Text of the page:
Trinity College Dublin is Named Sunday Times University of the Year 2014
Posted on 14 October 2013
Trinity College Dublin has been named University of the Year in the Sunday Times University Guide 2014.
The 2014 guide ranks Trinity as the best university in Ireland for the 12th year running, measured against six key indicators, including the average Leaving Certificate points needed for entry, course completion rates, top degrees awarded, graduate job prospects, the income generated from research and staffing levels.
Trinity won this year’s award not only for leading the league table, but also for its research capabilities and wider contribution to third-level education in Ireland. Looking at how the admissions system to third-level can be reformed, Trinity plans to admit 25 students in 2014 to three popular programmes, history, law, and ancient and medieval history through a new pilot admissions scheme that places greater emphasis on personal statements and looking at how a student’s academic performance ranks within the school they attend.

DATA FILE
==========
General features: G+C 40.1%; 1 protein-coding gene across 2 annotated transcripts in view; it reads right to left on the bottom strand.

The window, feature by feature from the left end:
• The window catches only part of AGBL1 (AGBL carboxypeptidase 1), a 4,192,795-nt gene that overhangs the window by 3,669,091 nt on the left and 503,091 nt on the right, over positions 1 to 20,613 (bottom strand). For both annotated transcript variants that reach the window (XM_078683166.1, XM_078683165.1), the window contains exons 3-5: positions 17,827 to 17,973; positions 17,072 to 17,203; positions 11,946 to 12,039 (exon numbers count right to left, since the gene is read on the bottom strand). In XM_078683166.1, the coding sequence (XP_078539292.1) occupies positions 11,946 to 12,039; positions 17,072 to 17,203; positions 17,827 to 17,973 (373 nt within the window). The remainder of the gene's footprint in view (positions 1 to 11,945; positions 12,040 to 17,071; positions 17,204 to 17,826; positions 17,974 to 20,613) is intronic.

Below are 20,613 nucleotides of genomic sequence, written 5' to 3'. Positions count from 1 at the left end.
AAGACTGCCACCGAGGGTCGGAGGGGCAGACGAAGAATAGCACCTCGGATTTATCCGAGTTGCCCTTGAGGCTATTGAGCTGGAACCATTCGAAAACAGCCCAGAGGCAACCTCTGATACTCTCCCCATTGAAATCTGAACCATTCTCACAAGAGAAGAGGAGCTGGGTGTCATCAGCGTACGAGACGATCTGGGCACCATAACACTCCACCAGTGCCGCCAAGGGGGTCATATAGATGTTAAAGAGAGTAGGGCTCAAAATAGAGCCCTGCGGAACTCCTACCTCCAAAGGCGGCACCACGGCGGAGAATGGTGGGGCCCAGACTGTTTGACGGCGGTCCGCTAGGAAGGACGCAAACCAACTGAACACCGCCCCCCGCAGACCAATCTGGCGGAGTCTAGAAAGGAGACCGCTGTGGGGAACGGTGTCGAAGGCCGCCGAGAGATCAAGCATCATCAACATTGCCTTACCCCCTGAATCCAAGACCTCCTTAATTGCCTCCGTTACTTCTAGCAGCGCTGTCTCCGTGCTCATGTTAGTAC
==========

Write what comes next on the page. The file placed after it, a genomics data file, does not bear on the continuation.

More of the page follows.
Vice President for Global Relations, Professor Jane Ohlmeyer said: “The entire Trinity community should take great pride in this award. Achievements such as this are the result of the talent, innovation and dedication of all who work, research and study at Trinity.” The Sunday Times Good University Guide provides a comprehensive guide to higher education in Ireland in print and digital formats across The Sunday Times.
Among Trinity’s recent scientific advances has been the discovery that Vitamin A has a protective role to play in combating inflammatory bowel disease and the development of a new method of splitting water into hydrogen and oxygen, which will have significant impact in the worldwide race to cheaply and efficiently produce hydrogen gas, hailed as the clean energy source of the future.
Trinity’s other achievements over the past year include joining forces with Google in a ground-breaking project to provide 1000 secondary teachers with computer science skills, Trinity sports scholarships students, Natalya Coyle and Mark Kenneally competing in the London Olympics, bringing the Science Gallery’s ‘Future of Play’s’ exhibit to Moscow’s Polytechnical Museum, a new fossil genus being named after Geology Professor, Patrick Wyse Jackson and the opening of a state-of-the-art €7 million Clinical Research Facility (CRF) in partnership with St James’s Hospital.